Australian women snatched by crocodile during night swim, feared dead
Australia: A woman is feared dead after a crocodile attack in Australia’s Daintree National Park during night swim.The 46-year-old Australian was reportedly swimming with a friend on Sunday evening at Thornton Beach near Cairns in northern Queensland state. She was waist-deep in water when she was attacked, media reports said.
The women, both aged in their 40s, went for a stroll on Thornton Beach Sunday evening in the far north of Queensland state before making a fateful decision to go for a dip in an area known to be infested with crocodiles.The police reported that the woman was swimming with a female friend, also in her 40s, at 10.30pm when the incident occurred.
Senior Constable Russell Parker added that the women, believed to be Australian tourists visiting the area, were in the water when one of them was grabbed, with her friend desperately trying to drag her to safety.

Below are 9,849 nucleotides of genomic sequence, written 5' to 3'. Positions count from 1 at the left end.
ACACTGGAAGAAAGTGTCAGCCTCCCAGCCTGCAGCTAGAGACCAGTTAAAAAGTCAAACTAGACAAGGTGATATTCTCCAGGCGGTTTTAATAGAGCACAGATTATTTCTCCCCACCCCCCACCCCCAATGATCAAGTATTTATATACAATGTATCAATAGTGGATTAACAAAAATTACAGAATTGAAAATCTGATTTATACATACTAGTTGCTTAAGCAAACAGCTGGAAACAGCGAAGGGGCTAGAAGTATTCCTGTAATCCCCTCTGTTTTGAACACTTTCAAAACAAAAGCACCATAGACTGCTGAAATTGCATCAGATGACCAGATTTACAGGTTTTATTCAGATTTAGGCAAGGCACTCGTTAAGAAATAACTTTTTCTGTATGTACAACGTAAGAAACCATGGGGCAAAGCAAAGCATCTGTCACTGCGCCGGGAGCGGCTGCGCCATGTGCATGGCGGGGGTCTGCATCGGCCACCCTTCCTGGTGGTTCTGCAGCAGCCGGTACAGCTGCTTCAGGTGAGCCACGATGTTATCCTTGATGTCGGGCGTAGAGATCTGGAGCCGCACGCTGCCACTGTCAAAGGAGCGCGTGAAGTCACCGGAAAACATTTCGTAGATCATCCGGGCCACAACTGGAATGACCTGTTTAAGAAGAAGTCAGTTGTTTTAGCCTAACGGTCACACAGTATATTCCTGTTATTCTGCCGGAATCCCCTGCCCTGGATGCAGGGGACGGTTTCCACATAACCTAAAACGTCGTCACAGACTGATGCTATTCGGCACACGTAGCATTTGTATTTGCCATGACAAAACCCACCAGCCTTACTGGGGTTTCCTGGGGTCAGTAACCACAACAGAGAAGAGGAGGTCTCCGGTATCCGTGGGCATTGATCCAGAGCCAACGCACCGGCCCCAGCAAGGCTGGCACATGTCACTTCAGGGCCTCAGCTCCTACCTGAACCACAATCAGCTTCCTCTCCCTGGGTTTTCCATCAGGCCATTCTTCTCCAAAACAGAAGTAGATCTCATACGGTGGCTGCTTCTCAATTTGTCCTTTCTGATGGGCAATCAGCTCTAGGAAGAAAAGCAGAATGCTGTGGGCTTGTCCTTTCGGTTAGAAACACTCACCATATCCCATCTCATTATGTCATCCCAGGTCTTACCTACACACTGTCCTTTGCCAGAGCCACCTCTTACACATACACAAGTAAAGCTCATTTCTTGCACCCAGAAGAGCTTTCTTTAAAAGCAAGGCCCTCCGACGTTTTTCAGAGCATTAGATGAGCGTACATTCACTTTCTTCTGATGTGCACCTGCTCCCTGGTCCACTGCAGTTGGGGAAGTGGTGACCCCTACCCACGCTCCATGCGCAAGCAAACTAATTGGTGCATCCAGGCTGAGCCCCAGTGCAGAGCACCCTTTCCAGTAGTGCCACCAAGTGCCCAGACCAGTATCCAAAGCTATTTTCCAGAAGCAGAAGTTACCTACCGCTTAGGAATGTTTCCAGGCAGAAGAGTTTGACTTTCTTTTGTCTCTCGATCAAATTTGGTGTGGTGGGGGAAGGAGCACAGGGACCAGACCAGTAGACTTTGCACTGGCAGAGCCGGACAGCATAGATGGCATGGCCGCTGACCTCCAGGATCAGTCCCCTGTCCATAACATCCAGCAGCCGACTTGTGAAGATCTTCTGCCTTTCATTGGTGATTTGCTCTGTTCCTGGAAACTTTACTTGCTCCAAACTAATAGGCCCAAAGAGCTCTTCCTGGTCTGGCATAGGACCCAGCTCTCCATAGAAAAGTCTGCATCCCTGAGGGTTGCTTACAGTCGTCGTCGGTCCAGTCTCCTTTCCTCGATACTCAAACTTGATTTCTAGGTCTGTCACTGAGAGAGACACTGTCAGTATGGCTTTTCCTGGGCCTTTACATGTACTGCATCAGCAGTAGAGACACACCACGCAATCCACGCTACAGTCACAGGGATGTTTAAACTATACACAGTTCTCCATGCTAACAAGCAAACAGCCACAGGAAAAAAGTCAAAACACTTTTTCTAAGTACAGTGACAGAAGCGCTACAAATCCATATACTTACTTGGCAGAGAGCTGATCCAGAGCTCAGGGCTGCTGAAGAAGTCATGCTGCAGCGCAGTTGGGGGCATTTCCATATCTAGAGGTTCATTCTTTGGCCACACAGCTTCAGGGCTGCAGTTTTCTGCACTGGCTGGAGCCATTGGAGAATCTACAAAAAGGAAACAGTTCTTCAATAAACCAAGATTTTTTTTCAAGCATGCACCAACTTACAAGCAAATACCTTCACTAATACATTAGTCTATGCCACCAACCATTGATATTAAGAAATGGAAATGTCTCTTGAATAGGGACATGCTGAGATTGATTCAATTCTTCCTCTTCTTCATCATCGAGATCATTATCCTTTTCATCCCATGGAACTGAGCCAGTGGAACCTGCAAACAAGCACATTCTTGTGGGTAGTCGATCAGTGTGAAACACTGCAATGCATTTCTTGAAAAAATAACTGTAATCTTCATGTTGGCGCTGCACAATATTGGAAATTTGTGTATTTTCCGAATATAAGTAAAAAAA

He told to the Australian Broadcasting Corporation that they decided to take a swim in the ocean just in waist-deep water and at that point, we believe that a crocodile has taken one of the women, taken hold of her. Her friend tried valiantly to drag her to the shore but unfortunately wasn’t able to do so and the woman subsequently disappeared, he added. Then her friend raised the alarm with a nearby business and they subsequently contacted the police.
A rescue helicopter was sent up with thermal imaging equipment but was unable to find her.Parker added that the surviving woman was very, very shaken and shocked but appeared to have escaped with only grazes.
Crocodiles are common in Australia’s tropical north and they kill an average of two people each year.Crocodile numbers have increased since the introduction of protection laws in 1971, with estimates putting the Northern Territory’s population in the wild at about 100,000.
We would hold grave fears for the welfare of the woman,police spokesman Russell Parker said.
Nine News reported that witnesses heard the woman yell: “A croc’s got me, a croc’s got me.”